* Posts by Venerable and Fragrant Wind of Change

300 posts • joined 21 Oct 2019


Silicon Valley Scrooges sidestep debt to society through tax avoidance to the tune of $100bn

Venerable and Fragrant Wind of Change

Re: Profits?

If you look at our governing party's donors, Big Tech is not sponsoring them. Their biggest donors are all global money-laundering operations, headed by Russian and other ex-Soviet regions and the Middle East. See Private Eye for a lot on the man who owns them (an Israeli, but one who has had fraudulent business closed by the courts in his own country).

From memory, the only other bigger donors are hedge funds benefiting from brexit volatility and British-dependent tax havens. Not big tech.

Venerable and Fragrant Wind of Change


But this is a lie, since the original article talked about tax rates on profits

By whose definition?

I don't know if it applies in this case, but very often tax advocacy pressure groups arrive at 'profit' figures by calculations that are a whole lot more bogus than the tax-avoidance the companies themselves use.

Anyway, it's for governments to set the rules, and for people and companies acting within those rules to avoid over-paying. If a big company is breaking the rules, they should be prosecuted - and that's a threat that tends to keep businesses in order where there's anything (like real-life profits) to lose. If they're not breaking the rules, then it's not them who are wrong, it's the rules and/or the critics.

Den Automation raised millions to 'reinvent' the light switch. Now it's lights out for startup

Venerable and Fragrant Wind of Change

EFF warns of 'one-way mirror' of web surveillance by tech giants – led by Google

Venerable and Fragrant Wind of Change

Re: tracker tax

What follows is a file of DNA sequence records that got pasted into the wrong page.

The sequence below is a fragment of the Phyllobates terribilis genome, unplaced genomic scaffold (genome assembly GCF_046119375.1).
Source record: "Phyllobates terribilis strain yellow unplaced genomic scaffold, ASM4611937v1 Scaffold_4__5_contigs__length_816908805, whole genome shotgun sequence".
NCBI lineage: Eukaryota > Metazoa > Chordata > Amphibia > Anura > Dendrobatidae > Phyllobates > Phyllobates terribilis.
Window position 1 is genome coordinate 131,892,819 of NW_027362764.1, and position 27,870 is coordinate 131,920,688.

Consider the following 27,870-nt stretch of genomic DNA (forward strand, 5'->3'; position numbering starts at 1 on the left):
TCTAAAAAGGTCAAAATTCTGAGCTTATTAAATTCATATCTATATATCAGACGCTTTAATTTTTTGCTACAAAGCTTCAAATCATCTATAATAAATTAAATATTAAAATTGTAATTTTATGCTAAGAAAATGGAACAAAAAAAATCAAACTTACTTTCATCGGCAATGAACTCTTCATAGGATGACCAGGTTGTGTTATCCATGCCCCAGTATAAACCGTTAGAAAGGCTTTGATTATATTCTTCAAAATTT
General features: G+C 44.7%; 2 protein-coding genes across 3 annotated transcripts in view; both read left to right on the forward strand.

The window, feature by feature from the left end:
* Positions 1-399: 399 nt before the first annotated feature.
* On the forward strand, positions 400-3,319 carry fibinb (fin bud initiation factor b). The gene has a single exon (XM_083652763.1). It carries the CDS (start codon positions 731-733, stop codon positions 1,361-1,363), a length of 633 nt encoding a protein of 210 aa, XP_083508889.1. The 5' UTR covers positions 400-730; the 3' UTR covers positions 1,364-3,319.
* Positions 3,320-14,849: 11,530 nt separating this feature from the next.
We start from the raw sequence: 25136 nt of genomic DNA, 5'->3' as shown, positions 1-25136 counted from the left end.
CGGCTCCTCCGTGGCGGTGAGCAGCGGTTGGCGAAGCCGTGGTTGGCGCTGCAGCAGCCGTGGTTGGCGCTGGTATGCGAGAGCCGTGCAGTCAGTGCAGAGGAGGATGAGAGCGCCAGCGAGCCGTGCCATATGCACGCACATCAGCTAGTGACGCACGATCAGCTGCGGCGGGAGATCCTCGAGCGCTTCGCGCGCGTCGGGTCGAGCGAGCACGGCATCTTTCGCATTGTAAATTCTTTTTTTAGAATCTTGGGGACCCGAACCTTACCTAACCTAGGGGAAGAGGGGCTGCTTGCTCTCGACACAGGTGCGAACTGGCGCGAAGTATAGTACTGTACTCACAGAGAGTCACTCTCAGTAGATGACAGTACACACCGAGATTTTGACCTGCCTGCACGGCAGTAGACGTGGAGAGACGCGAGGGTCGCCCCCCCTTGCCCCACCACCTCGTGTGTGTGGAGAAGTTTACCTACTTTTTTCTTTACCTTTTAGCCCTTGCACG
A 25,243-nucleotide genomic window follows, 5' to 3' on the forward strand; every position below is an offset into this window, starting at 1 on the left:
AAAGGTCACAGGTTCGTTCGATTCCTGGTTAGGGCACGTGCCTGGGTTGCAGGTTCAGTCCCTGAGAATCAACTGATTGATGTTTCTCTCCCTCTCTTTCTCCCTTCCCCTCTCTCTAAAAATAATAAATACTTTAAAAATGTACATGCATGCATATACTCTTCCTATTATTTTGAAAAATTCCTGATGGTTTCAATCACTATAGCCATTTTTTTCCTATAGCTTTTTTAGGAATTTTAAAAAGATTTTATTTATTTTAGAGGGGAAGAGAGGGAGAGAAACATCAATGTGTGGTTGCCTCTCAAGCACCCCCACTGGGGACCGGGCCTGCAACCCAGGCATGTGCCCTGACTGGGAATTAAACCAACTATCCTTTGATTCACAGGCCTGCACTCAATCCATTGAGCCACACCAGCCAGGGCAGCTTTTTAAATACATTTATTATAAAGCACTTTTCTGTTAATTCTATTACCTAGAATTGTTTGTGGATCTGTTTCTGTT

No one would accept ...

I take it you don't have a mobile phone? Never drive a car? Always pay cash? And wear tinfoil when out and about?

Hang on, you're posting right here on social media. Whoops!

Venerable and Fragrant Wind of Change

Re: why it works

Or alternatively, because it's what we expect.

I was brought up in the Cold War era, and as a child enjoyed thrillers. The protagonists would routinely find their offices, hotel rooms, etc bugged, or be followed, by the villains, and sometimes vice versa (yes, the goodies did it too). So while I knew that I wasn't such a high-value target that some evil spy would be watching and listening, I never had any expectation of privacy.

Surely that kind of thing is very widespread (especially if we include those for whom God sees everything/Santa knows if you've been good/etc), and it makes anonymised (or at least identity-agnostic) tracking for non-threatening purposes like advertising look entirely benign in comparison!

Venerable and Fragrant Wind of Change
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Re: "The problem is complex"

Upvote for the seed of a really interesting idea.